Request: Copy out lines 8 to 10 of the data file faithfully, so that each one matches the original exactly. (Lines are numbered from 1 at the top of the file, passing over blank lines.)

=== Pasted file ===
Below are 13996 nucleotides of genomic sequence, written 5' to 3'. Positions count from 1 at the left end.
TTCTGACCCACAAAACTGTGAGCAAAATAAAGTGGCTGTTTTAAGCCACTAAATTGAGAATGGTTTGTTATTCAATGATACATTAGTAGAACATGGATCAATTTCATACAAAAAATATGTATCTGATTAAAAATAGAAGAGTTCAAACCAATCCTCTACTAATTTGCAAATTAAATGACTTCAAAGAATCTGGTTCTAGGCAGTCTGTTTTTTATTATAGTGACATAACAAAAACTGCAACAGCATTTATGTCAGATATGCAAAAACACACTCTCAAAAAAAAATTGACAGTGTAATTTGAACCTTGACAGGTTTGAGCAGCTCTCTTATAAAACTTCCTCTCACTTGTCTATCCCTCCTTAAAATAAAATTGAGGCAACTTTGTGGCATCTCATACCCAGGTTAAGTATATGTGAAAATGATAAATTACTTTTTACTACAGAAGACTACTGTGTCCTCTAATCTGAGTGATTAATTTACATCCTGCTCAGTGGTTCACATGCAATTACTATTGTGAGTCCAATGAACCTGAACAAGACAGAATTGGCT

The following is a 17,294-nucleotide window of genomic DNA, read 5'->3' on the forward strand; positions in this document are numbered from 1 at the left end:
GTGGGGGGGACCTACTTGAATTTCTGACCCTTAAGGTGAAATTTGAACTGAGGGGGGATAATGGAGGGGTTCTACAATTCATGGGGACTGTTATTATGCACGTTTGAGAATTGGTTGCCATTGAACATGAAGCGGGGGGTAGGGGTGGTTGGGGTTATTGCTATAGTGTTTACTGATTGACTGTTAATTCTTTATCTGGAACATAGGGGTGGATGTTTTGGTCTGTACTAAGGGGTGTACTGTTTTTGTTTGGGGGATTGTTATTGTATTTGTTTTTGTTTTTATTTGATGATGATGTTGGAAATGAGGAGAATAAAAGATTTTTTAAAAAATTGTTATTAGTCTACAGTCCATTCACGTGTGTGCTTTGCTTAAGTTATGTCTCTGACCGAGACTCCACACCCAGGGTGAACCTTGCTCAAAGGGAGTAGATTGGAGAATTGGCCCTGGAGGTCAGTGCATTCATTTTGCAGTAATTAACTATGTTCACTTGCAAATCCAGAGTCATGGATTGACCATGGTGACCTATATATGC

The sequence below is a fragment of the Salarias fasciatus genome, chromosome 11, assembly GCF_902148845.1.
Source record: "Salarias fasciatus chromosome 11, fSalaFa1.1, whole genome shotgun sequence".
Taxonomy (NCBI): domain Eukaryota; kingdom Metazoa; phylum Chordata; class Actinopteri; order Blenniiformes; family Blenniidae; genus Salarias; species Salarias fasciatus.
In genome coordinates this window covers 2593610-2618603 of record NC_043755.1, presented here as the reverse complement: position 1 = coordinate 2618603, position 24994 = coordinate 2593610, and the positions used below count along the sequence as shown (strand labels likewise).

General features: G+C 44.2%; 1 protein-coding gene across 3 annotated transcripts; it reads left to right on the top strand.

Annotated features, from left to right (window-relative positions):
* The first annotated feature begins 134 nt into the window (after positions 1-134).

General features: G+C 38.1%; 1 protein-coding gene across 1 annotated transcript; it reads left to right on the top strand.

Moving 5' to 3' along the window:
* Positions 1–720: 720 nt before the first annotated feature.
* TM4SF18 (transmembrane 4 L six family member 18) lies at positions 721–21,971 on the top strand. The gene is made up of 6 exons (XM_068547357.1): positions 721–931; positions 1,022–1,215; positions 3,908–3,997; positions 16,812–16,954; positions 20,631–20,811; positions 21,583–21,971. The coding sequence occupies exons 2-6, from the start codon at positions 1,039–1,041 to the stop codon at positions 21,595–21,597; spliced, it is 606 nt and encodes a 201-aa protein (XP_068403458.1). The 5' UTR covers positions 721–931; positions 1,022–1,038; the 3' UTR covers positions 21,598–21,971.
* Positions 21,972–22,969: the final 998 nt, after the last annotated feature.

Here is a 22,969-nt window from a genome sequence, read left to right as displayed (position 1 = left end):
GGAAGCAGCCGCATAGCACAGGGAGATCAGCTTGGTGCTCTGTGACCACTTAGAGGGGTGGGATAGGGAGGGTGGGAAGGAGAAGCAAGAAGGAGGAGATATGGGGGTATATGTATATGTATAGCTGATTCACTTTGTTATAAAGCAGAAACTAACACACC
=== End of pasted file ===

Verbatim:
In genome coordinates this window covers 2593610-2618603 of record NC_043755.1, presented here as the reverse complement: position 1 = coordinate 2618603, position 24994 = coordinate 2593610, and the positions used below count along the sequence as shown (strand labels likewise).

General features: G+C 44.2%; 1 protein-coding gene across 3 annotated transcripts; it reads left to right on the top strand.

Annotated features, from left to right (window-relative positions):